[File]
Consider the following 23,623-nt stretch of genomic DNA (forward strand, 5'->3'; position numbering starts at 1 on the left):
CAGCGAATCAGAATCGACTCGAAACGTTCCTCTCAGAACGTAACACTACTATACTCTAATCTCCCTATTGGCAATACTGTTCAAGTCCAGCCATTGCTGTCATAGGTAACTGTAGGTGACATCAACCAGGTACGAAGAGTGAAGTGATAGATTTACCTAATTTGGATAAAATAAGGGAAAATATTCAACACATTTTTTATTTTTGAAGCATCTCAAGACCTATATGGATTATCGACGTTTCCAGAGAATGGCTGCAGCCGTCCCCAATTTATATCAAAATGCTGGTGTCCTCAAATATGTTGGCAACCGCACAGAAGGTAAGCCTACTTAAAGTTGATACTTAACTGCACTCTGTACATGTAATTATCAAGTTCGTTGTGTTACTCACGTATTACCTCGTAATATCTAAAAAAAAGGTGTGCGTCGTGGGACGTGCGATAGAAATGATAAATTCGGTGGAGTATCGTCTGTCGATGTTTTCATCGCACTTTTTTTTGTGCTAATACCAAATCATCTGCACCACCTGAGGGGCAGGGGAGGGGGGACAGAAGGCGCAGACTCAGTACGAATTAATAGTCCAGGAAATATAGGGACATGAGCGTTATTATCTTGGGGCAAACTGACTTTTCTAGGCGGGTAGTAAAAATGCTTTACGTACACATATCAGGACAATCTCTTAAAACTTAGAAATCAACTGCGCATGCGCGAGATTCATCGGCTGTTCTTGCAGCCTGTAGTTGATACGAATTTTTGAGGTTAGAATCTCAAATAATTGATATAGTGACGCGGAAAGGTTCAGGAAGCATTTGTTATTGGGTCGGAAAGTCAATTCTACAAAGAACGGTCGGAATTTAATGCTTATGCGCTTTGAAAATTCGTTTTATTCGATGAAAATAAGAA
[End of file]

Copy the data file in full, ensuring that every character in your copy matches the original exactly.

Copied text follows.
Consider the following 23,623-nt stretch of genomic DNA (forward strand, 5'->3'; position numbering starts at 1 on the left):
CAGCGAATCAGAATCGACTCGAAACGTTCCTCTCAGAACGTAACACTACTATACTCTAATCTCCCTATTGGCAATACTGTTCAAGTCCAGCCATTGCTGTCATAGGTAACTGTAGGTGACATCAACCAGGTACGAAGAGTGAAGTGATAGATTTACCTAATTTGGATAAAATAAGGGAAAATATTCAACACATTTTTTATTTTTGAAGCATCTCAAGACCTATATGGATTATCGACGTTTCCAGAGAATGGCTGCAGCCGTCCCCAATTTATATCAAAATGCTGGTGTCCTCAAATATGTTGGCAACCGCACAGAAGGTAAGCCTACTTAAAGTTGATACTTAACTGCACTCTGTACATGTAATTATCAAGTTCGTTGTGTTACTCACGTATTACCTCGTAATATCTAAAAAAAAGGTGTGCGTCGTGGGACGTGCGATAGAAATGATAAATTCGGTGGAGTATCGTCTGTCGATGTTTTCATCGCACTTTTTTTTGTGCTAATACCAAATCATCTGCACCACCTGAGGGGCAGGGGAGGGGGGACAGAAGGCGCAGACTCAGTACGAATTAATAGTCCAGGAAATATAGGGACATGAGCGTTATTATCTTGGGGCAAACTGACTTTTCTAGGCGGGTAGTAAAAATGCTTTACGTACACATATCAGGACAATCTCTTAAAACTTAGAAATCAACTGCGCATGCGCGAGATTCATCGGCTGTTCTTGCAGCCTGTAGTTGATACGAATTTTTGAGGTTAGAATCTCAAATAATTGATATAGTGACGCGGAAAGGTTCAGGAAGCATTTGTTATTGGGTCGGAAAGTCAATTCTACAAAGAACGGTCGGAATTTAATGCTTATGCGCTTTGAAAATTCGTTTTATTCGATGAAAATAAGAA